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Runs Oscillator

July 26, 2010

Here is the “runs oscillator” mentioned in the adaptive time machine sequel. This is something we will be looking at towards creating an improved time machine algorithm. The “runs oscillator” is constructed by ranking a down run (if that is the current run) versus all down runs in the prior 252 days. The same is done for up runs. This leaves two oscillators ranging from 0 to 1 for both up and down runs. The runs oscillator is fused together by multiplying the down run oscillator by -100 and the up run oscillator by 100 and summing them together. The final oscillator ranges between -100 and 100, with 100 representing maximum overbought conditions, and -100 being maximum oversold conditions.  In the example below we use median overbought and oversold conditions for countertrend entries (long<-50 and short>50) with an exit on a cross of zero. Essentially we are waiting for a median down run for longs, and a median up run for shorts while looking to exit on an up day for longs and a down day for shorts. We compare this to reverse daily follow through (long 1 down day, short 1 up day). As you will notice, the runs oscillator is far more consistent across time and has higher risk-adjusted returns.

5 Comments leave one →
  1. Troy S. permalink
    July 27, 2010 2:48 am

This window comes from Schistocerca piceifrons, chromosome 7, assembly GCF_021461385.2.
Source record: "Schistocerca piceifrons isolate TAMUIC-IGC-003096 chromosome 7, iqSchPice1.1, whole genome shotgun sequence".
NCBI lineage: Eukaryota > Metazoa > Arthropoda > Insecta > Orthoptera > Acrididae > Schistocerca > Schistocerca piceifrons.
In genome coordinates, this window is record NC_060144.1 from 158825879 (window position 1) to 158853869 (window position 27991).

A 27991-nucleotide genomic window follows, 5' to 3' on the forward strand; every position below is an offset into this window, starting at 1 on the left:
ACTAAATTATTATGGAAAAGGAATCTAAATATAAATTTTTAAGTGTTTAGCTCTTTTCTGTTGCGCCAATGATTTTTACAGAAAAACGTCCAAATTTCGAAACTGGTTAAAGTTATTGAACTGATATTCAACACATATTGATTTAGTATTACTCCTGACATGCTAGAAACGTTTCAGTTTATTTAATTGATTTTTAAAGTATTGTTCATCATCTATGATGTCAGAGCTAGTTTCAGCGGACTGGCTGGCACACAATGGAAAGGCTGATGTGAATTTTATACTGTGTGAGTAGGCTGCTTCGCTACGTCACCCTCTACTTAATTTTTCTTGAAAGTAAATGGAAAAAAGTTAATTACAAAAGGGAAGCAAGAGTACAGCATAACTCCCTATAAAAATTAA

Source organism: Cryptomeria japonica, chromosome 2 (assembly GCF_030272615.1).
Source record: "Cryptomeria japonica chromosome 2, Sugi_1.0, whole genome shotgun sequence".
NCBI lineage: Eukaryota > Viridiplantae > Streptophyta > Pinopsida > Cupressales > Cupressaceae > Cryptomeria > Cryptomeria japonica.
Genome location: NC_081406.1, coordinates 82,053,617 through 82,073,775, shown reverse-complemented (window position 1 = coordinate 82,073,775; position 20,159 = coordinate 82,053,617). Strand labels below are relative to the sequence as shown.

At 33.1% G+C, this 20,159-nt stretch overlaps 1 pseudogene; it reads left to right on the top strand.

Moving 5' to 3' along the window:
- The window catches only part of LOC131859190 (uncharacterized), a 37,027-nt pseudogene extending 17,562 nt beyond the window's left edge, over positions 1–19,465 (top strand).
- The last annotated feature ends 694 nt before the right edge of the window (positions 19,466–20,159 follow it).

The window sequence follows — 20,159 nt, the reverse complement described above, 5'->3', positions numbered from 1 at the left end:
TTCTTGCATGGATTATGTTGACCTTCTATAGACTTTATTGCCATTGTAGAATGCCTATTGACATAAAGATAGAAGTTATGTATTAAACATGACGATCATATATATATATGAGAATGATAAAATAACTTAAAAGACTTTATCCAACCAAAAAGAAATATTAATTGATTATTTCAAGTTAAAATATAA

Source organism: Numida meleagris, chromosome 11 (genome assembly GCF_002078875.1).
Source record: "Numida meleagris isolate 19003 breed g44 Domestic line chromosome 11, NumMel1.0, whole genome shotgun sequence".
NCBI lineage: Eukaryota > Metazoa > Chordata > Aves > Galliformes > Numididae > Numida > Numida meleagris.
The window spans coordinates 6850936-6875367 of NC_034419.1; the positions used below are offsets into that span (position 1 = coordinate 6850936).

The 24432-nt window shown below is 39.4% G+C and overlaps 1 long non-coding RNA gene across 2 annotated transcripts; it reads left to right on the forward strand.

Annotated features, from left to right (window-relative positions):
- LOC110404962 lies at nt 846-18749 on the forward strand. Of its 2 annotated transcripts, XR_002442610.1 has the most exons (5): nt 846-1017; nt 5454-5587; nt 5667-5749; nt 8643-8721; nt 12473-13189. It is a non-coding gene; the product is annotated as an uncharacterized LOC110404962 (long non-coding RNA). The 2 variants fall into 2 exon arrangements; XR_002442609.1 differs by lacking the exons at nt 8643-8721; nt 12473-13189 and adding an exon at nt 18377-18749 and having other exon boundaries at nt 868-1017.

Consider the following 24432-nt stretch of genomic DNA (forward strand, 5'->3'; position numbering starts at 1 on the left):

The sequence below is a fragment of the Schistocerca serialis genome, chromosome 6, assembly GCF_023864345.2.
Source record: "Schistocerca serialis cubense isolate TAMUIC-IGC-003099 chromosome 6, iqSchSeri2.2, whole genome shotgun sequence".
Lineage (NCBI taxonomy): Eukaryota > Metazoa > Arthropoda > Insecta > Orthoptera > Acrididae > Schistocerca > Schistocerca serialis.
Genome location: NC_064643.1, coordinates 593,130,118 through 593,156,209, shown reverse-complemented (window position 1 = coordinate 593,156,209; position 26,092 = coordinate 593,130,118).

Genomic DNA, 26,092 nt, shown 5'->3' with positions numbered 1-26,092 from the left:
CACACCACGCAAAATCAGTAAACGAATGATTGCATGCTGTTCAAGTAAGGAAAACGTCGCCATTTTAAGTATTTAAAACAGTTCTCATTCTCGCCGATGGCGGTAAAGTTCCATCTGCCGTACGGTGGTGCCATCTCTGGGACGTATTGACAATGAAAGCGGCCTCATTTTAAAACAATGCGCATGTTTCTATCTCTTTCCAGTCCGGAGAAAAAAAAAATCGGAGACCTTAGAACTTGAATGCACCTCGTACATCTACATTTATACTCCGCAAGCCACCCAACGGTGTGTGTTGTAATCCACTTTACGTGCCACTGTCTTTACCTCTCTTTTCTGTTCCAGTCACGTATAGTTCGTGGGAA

I’m a little confused: what do you mean by “ranking a run”? Ranked by run length?

  2. George permalink
    July 27, 2010 4:53 am

    For the Ferrari red Reverse Daily Follow Through grap: I don’t see the -43% max Drawdown. This is some kind of mistake, isnt’ it?

  3. July 27, 2010 10:25 am

    Excellent David

    Funny enough I was pondering something similar the other day. I thought follow through would lead to longer lasting rallies/ drops (runs), while MR would mean shorter consecutive rallies/ drops and more up one day/ down the next.

    Therefore by looking at runs, you might have another way to filter MR vs trending markets.

    I wonder how you define a run? I was going to define it as simply the number of consecutive days the market has closed in the same direction.

    My only stumbling block was that i couldn’t find a decent way to count runs in excel. Could you help here David?

  4. Joshua Chance permalink
    August 24, 2010 1:26 pm

    David,

    I’ve been playing around with the ideas in the DVI and runs oscillator.. think I need to start a blog vs. hanging out in others’ comment sections!

    One idea is to conditionally rank the price change of a run versus past runs of the same length. So if currently we have an up run of 4 days then we rank the 4 day price change versus all other 4 day price changes when consecutive up days equals 4, and vice versa for down days. If current run length is the highest then it would have a rank of 100. For the sake of clarity, I mean today’s close divided by the close X days ago, with X being the length of the current run. Seems like the percentrank often leads price action, as it captures the declining directional momentum before an actual change in direction. Can be a little unstable though and probably requires a longer lookback than 252 days.

    Another idea I’m playing around with is to count runs for how long the close is greater than a moving average or a bollinger band. For up runs it seems to provide a good crash warning.

    Josh

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